It might be hard to spot from beneath the cloud of gloom and despair that hangs over the Australian televised comedy scene, but at the moment we have two – count ’em – decent local comedy programs currently airing on Australian free-to-air television. We’ll spare you the suspense: we mean Shaun Micallef’s Mad as Hell and Hamish & Andy’s Euro Gap Year.
You can disagree with us, but you’d be wrong: both shows feature highly competent and experienced comedians (albeit with very different styles) putting out weekly shows that, while not exactly ground-breaking, are the kind of skillfully made and well-targeted laugh-getters we don’t see anywhere near often enough. And one of them is on commercial television! When was the last time this happened?
Actually, while that wasn’t a serious question, let’s do the math: the ABC hasn’t had a really strong comedy series on since Very Small Business, though let’s cut The Chaser some slack with their post War On Everything efforts. Either way, it doesn’t matter: the ABC never has two good shows on at once, because one is always Gruen-related or Chris Lilley or Randling or The Glasshouse or The Sideshow or Lowdown or Outland or Laid or even Woodley. Some of which aren’t really bad – they’re just weren’t consistently good.
So first we need to look to other channels. Commercial networks: zero. But SBS had Newstopia in 2007-2008, so if the ABC had anything decent on during that period, there’s our previous Golden Age right there.
(yes, we realise we’re setting the bar amazingly low here. We’ll get to why in a moment)
Good news; Very Small Business DID overlap with the final series of Newstopia! Not only that, before VSB was the second and much improved season of The Hollowmen. Of course, no-one was calling that a Golden Age, because a Golden Age requires more than just a series of decent programs across a variety of networks. A real Golden Age requires comedy to not just be good, but be seen to be good, to be an up-front part of the national discourse in the same way that reality television is now.
And there’s that gloom and despair again, because that isn’t going to happen. The last time it did happen – the comedy boom of the late 80s – there was no internet, no DVDs, only four television channels, Daryl Somers was moderately funny, and so on. Short version: all that happened before many of today’s comedy fans were born.
Today thanks to the proliferation of media platforms, television itself isn’t even at the heart of the national discourse. The only way it can manage to wrangle even part of the spotlight now is by manufacturing must-see “events” like reality show finals. Nothing else on television – not news, not current affairs, certainly not drama – matters all that much any more. And apart from a few isolated moments, it’s not like comedy ever really did.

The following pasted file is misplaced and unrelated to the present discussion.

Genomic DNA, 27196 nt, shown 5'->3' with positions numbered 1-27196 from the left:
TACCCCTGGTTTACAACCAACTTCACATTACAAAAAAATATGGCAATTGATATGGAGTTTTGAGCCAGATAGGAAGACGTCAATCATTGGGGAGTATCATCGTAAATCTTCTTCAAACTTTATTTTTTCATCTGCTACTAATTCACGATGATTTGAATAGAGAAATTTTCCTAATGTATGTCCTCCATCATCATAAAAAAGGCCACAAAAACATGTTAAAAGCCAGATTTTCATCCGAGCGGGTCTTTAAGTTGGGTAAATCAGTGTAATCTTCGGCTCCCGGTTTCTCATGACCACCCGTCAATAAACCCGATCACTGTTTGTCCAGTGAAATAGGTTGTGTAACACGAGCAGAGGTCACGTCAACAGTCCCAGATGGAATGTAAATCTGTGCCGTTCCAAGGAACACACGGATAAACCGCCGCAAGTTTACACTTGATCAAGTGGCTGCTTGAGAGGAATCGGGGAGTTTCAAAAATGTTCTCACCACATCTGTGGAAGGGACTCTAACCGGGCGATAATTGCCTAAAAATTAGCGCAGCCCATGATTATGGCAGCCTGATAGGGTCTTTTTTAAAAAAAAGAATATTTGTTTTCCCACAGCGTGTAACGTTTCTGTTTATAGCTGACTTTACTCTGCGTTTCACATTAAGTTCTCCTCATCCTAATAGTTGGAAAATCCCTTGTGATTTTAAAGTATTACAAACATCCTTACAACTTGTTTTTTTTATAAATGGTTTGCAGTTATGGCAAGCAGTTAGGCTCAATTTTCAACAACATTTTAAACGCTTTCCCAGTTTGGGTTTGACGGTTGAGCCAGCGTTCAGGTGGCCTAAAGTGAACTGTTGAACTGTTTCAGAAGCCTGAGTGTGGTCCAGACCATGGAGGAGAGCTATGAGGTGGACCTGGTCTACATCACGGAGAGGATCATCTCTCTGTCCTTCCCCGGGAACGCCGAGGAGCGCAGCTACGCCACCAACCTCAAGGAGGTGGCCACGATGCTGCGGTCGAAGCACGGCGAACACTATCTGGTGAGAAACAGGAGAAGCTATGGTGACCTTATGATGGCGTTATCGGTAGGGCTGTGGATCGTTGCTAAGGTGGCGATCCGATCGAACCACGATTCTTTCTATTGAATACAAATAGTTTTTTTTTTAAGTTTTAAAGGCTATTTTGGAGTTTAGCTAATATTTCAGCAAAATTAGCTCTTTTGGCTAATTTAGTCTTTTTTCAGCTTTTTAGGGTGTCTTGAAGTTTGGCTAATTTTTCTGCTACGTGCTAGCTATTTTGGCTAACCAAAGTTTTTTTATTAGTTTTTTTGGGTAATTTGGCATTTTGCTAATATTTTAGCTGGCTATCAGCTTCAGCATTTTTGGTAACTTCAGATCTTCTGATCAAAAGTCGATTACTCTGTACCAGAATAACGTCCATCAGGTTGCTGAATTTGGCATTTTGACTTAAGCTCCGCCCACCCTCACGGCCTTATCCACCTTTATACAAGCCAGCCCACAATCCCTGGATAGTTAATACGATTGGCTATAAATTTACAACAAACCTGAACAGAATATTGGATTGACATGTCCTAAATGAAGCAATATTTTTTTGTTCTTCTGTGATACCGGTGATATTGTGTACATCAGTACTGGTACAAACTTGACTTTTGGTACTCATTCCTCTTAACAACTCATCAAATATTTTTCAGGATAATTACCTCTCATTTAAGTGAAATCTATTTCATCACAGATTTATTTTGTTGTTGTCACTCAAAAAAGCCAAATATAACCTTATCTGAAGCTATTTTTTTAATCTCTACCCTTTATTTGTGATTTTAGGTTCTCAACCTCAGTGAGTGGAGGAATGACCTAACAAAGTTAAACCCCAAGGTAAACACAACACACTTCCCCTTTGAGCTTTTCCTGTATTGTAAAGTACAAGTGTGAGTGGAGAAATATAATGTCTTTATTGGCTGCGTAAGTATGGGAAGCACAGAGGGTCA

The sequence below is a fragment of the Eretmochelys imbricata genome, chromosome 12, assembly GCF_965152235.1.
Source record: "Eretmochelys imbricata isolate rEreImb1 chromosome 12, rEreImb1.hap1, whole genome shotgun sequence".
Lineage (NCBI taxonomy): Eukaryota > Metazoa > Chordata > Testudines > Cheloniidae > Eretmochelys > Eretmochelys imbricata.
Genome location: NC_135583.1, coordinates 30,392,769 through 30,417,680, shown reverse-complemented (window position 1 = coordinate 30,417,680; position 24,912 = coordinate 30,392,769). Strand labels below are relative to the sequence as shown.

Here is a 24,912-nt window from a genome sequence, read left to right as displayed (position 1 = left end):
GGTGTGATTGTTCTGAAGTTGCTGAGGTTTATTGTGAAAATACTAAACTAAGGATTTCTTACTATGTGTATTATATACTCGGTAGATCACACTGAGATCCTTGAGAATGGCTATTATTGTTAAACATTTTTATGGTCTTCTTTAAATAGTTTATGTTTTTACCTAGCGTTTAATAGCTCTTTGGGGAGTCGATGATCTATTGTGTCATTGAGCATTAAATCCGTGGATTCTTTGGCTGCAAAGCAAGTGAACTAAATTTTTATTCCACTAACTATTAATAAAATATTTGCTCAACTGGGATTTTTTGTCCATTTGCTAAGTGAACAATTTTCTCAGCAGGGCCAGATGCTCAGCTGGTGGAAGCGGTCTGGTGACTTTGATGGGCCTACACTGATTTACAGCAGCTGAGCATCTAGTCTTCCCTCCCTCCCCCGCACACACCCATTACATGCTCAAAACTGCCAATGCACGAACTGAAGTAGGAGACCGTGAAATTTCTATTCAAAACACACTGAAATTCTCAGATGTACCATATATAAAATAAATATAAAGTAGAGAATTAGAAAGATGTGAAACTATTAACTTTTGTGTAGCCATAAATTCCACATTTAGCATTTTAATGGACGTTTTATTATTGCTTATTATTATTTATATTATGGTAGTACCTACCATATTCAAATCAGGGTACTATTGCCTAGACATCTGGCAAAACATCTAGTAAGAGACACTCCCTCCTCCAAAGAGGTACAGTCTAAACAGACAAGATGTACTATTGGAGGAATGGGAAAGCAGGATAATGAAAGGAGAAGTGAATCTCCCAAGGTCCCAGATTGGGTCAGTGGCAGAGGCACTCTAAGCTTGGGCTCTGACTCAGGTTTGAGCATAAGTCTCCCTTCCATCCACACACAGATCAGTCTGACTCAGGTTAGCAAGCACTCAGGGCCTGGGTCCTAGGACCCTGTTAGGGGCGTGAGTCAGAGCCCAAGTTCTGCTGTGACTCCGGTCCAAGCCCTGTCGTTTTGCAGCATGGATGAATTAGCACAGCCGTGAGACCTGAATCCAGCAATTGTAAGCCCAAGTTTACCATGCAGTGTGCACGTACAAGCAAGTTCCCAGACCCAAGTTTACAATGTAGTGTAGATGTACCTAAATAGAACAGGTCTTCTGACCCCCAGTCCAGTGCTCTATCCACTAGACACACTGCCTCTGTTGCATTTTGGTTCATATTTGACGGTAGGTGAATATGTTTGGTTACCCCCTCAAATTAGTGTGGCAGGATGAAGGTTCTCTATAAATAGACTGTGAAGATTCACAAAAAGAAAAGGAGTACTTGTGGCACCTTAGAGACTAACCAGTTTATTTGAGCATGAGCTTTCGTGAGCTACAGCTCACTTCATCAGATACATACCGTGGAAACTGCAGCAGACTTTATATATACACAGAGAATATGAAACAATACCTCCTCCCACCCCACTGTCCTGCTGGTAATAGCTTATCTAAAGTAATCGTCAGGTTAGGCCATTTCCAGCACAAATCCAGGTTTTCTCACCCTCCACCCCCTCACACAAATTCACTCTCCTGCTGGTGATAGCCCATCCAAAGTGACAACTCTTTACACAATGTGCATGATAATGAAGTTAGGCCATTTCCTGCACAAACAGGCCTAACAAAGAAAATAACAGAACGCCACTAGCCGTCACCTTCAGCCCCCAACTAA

So we have to adjust our scales. First thing to go: media attention. After all, it’s not like Australian comedy hasn’t had plenty of that in the last few years. But the media landscape has changed too, and comedy only attracts attention now if the increasingly struggling and desperate mainstream media can use it to attract attention to itself – which means stories about outrages and plenty of them. When was the last time a comedy show got any non-promotional media attention, unless it was for falling ratings or some community group kicking up a bogus stink?
Second thing: mainstream attention. After all, what’s mainstream these days? Thanks to the internet and DVDs and [insert new social media fad here], the idea of everyone marching in lockstep through a banner that reads WE LOVE YOU, HEY HEY IT’S SATURDAY is long dead. Okay, dead since 2009. Many people we know are watching and loving Mad as Hell; we know plenty of people who wouldn’t call themselves hard-core comedy fans who are really enjoying Euro Gap Year. It’s not everyone, but the only time “everyone” ever watched the same show was when there was nothing else on.
This isn’t to say comedy should turn it’s back on attracting a wider audience. Part of the problem with the ABC’s Wednesday night line-up this year is that it’s lacked shows that were a): good and b): of interest to a general audience. And declining ratings are always a bad sign, whether it’s from a high point or a low one – they mean people are trying a show and deciding they don’t like it.
[interestingly, if these figures are correct, it looks like Mad as Hell on the non-comedy night of Friday is outrating both Randling and Nice on the traditional ABC comedy night of Wednesdays. It seems the problem with the ABC’s Wednesday night line-up isn’t shifting viewing habits or changing demographics, it’s that people just don’t want to watch the shows the ABC is serving up then.]
But it’s important to realise that the goalposts have shifted. It’s easy to believe that comedy is dead or dying in Australia – Lord knows we feel like it is often enough – and it’s certainly got more than its fair share of problems today. Fortunately, so does Australian television in general; been enjoying a lot of high-quality local drama lately? How about insightful current affairs? Decent US sitcoms? Any UK comedy that doesn’t involve Ricky “rerun” Gervais?
Today’s comedy scene isn’t a new Golden Age. But it’s closer to being one than you might think.